...featuring Wikipedia on the main page on January 15, Wikipedia day and en's 5th anniversary? -- Seth Ilys 22:46, 4 January 2006 (UTC)

Personally, I'm not a big fan of matching mainpage articles up with anniversaries unless the date matches up with a notable historical event that's relevant to the article. That's just one man's view, though.
On a lighter note -- wouldn't it be more entertaining, and perhaps give newcomers a better sense of the project, if we got Criticism of Wikipedia up to featured status -- I think it's a fine article -- and ran that on the mainpage someday? BYT 19:02, 5 January 2006 (UTC)

It seems to be graitious self-aggrandizement. (And let's not forget wikipedia:Avoid self references) Raul654 19:17, 5 January 2006 (UTC)

True enough. BYT 19:31, 5 January 2006 (UTC)

I though the reason the Wikipedia article hasn't on the Main Page is that it that it would look incredibly pompus. IMHO, we should use NPOV on the Main Page and not advertise ourselves.--HereToHelp (talk) 22:01, 14 January 2006 (UTC)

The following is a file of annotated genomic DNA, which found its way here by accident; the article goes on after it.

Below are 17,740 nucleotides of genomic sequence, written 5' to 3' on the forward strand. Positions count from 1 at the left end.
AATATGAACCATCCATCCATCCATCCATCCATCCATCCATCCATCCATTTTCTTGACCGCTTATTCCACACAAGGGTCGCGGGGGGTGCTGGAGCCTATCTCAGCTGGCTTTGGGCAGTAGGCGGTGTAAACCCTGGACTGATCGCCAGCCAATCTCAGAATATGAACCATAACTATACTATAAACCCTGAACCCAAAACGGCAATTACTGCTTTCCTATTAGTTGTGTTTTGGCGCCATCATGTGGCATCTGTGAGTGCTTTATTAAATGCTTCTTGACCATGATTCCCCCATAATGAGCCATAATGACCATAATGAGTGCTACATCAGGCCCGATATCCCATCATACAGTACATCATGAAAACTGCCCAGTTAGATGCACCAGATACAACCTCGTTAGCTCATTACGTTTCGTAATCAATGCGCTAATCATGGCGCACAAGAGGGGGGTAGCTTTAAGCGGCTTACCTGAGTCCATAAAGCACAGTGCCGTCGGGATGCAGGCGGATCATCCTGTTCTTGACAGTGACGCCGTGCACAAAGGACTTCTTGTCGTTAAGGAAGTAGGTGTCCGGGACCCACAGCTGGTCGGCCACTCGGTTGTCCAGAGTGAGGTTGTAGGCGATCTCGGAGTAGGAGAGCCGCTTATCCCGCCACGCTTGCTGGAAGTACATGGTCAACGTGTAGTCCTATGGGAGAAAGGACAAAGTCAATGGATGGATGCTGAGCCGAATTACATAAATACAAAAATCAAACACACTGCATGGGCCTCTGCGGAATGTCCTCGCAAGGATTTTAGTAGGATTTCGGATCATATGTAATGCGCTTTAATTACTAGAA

I think it would be great to feature it on the main page on the day the English wikipedia reaches 1 million articles, I don't consider that 'advertising'. --WS 03:34, 21 February 2006 (UTC)
Looks like that isn't happening, either. (-; However, Triumph of the Will isn't entirely inappropriate. . . for reasons best left to ironic speculation. Anville 12:00, 3 March 2006 (UTC)

Proposal for improving TFA selection guidelines

I've posted a first draft of a TFA selection guidelines proposal. It needs much refinement, which I will do the best I am able over the next little while. Meanwhile, hopefully there is some input and feedback... --Tsavage 19:13, 7 January 2006 (UTC)

This is clearly a solution in search of a problem Raul654 00:24, 8 January 2006 (UTC)
Tsavage has made it clear he thinks there is a problem, but hasn't gathered wide support for that view. I agree with Raul and the status quo - TFA can and should be virtually any featured article. —Bunchofgrapes (talk) 00:41, 8 January 2006 (UTC)